I have just two things to say about our visit to Canyon de Chelly National Monument – “Awesome!” and “If you have never been to this natural wonderland, put it at the very top of your travel plans NOW! You won’t regret it!”
I have been to the Grand Canyon and the Salt River Canyon, I’ve seen Canyon Diablo, and a lot of other natural wonders of the Southwest, and in my opinion, none of them are as impressive as Canyon de Chelly! I only wish I had discovered this magical place years ago.
Canyon de Chelly (pronounced d’Shay) is located at Chinle, Arizona, on the Navajo Indian Reservation, and has been inhabited by native peoples for nearly 5,000 years. At the canyon’s mouth, the colorful rock walls are only 30 feet high, but deeper in the canyon, the cliffs tower over 1,000 feet above the valley floor.
We had been advised not to take our 40 foot motorhome to Canyon de Chelly, and I’m glad we didn’t. There are two campgrounds, one the free Cottonwood Campground, which is best suited for small (under 30 feet) RVs, though we did see a couple of larger rigs that had somehow managed to squeeze in. But between the small spaces, tight turns, and trees close to the roadways, there is no way I’d take our motorhome in there.
Spider Rock Campground, about nine miles from the National Park Service Visitor Center, is privately owned, and it looked pretty run down to us. About the only amenities you’ll find there are lizards, porta-potties, and dry camping
We left the motorhome in Show Low and drove our van to Canyon de Chelly, and after a stop at the Visitor Center, we took the seventeen mile long South Rim Drive, which offered seven overlooks, each one more magnificent than the one before. Each overlook gave us a different perspective on the canyon. Our first stop was the Tunnel Canyon Overlook, which gave us nice views of the canyon, which is very green year around due to the river that flows through the bottom of the canyon.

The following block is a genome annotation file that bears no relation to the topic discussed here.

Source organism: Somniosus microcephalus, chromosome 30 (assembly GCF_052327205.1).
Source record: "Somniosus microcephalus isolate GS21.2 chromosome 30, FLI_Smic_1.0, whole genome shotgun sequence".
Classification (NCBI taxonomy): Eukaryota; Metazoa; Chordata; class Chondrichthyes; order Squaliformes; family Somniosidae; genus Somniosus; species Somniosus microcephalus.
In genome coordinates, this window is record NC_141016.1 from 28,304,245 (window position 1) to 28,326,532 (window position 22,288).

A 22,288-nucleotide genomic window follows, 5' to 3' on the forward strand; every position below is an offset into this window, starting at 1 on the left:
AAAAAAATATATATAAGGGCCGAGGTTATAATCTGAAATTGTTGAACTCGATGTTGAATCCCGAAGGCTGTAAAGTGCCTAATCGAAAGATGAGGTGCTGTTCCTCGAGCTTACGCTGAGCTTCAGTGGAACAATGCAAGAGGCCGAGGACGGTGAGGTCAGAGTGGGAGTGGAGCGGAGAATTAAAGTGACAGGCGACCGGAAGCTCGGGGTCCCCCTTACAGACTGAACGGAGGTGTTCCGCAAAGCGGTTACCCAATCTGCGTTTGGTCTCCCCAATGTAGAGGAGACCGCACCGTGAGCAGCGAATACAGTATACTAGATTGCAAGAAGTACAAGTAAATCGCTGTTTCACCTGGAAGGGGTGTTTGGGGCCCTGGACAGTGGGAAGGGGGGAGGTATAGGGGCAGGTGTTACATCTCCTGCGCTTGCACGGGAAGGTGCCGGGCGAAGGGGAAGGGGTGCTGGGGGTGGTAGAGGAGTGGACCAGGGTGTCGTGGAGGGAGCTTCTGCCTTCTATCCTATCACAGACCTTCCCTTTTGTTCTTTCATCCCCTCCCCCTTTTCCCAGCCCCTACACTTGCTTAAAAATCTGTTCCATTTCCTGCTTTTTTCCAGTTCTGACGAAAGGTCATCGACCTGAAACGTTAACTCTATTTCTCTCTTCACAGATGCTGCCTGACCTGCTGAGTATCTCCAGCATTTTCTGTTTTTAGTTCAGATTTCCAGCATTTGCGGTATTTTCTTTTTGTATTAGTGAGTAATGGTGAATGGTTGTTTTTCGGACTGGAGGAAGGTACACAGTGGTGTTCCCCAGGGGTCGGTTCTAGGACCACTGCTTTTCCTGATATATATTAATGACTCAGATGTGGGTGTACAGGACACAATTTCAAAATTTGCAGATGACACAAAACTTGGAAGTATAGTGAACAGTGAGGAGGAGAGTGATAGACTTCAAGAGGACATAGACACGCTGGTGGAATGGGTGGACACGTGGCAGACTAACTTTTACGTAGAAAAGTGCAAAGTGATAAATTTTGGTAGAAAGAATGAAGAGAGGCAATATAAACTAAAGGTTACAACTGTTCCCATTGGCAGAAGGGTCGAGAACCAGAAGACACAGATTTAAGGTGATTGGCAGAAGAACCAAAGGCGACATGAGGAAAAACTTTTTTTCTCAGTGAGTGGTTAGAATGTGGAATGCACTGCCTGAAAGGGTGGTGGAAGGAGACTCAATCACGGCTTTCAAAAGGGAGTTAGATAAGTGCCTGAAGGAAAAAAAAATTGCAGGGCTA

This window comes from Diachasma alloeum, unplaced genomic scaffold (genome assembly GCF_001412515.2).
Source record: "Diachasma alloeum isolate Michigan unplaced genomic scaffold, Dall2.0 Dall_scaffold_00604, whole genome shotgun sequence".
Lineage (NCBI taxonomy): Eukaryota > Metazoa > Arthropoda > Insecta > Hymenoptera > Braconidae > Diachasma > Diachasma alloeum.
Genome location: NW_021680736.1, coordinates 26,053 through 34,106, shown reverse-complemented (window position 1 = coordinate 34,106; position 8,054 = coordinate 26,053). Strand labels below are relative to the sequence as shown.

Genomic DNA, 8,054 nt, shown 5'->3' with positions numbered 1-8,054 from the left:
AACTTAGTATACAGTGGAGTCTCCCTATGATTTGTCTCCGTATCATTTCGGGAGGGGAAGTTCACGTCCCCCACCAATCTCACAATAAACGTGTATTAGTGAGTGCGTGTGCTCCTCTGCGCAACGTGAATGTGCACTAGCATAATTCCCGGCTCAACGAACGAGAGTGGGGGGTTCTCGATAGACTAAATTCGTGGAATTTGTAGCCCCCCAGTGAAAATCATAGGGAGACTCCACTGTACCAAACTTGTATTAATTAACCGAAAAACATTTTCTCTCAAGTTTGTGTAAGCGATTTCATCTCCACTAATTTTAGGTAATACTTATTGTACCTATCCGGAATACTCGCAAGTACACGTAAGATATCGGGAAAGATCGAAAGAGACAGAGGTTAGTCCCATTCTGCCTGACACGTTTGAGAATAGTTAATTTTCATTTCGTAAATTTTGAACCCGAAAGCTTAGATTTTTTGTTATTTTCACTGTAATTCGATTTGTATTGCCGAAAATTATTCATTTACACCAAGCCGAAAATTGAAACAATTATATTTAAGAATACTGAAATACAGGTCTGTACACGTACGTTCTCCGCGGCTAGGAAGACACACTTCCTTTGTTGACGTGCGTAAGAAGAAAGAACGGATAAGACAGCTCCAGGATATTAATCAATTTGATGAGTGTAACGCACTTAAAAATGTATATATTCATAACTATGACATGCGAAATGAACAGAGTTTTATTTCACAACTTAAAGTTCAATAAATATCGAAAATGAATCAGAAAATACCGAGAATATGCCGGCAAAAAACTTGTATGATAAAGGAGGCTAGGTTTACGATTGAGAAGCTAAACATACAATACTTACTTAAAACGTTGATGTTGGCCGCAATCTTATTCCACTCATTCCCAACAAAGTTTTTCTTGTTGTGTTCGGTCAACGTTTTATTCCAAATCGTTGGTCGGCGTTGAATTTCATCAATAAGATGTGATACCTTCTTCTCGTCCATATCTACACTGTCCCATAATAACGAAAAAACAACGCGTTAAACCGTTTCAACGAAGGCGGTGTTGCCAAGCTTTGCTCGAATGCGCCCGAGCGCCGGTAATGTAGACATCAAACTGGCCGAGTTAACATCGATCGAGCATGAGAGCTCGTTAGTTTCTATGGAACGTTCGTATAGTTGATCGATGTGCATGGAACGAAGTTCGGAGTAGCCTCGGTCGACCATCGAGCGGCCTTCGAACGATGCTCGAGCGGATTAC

At our next stop, Tesgi Overlook, we saw this farm, which is owned by a Navajo family who lives in this dramatic wonderland. Can you imagine what it would be like to wake up to these kinds of views every day?
Further along the South Rim Drive, at the White House Overlook, we took this photo of these ancient Indian ruins that date back to 1060 A.D. Archaeologists say that at one time the ruins had over 80 rooms, though only about 60 remain today.
It is very had to choose just one, but if I had to pick, my favorite view in Canyon de Chelly is of magnificent Spider Rock, which towers over 800 feet from the canyon floor. This rock formation is sacred to the Navajo people, who say that Spider Woman lives on top of the rock, and it was this deity who taught the first Navajo women to weave, creating a tradition that has been passed down from mother to daughter for generations.
Navajo mothers tell their children that if they misbehave, Spider Woman will carry them away and take them to the top of the rock spire to live until they learn their lesson.
I wish I had room to show you all of the wonderful photos we took at Canyon de Chelly, but there are just too many. And it doesn’t matter, because the photos just don’t do this natural wonder justice. You have to see it for yourself to believe it!
In tomorrow’s blog I’ll tell you about our visit to historic Hubbell Trading Post, another Navajo Reservation landmark.
Thought For The Day –A good traveler has no fixed plan, and is not intent on arriving.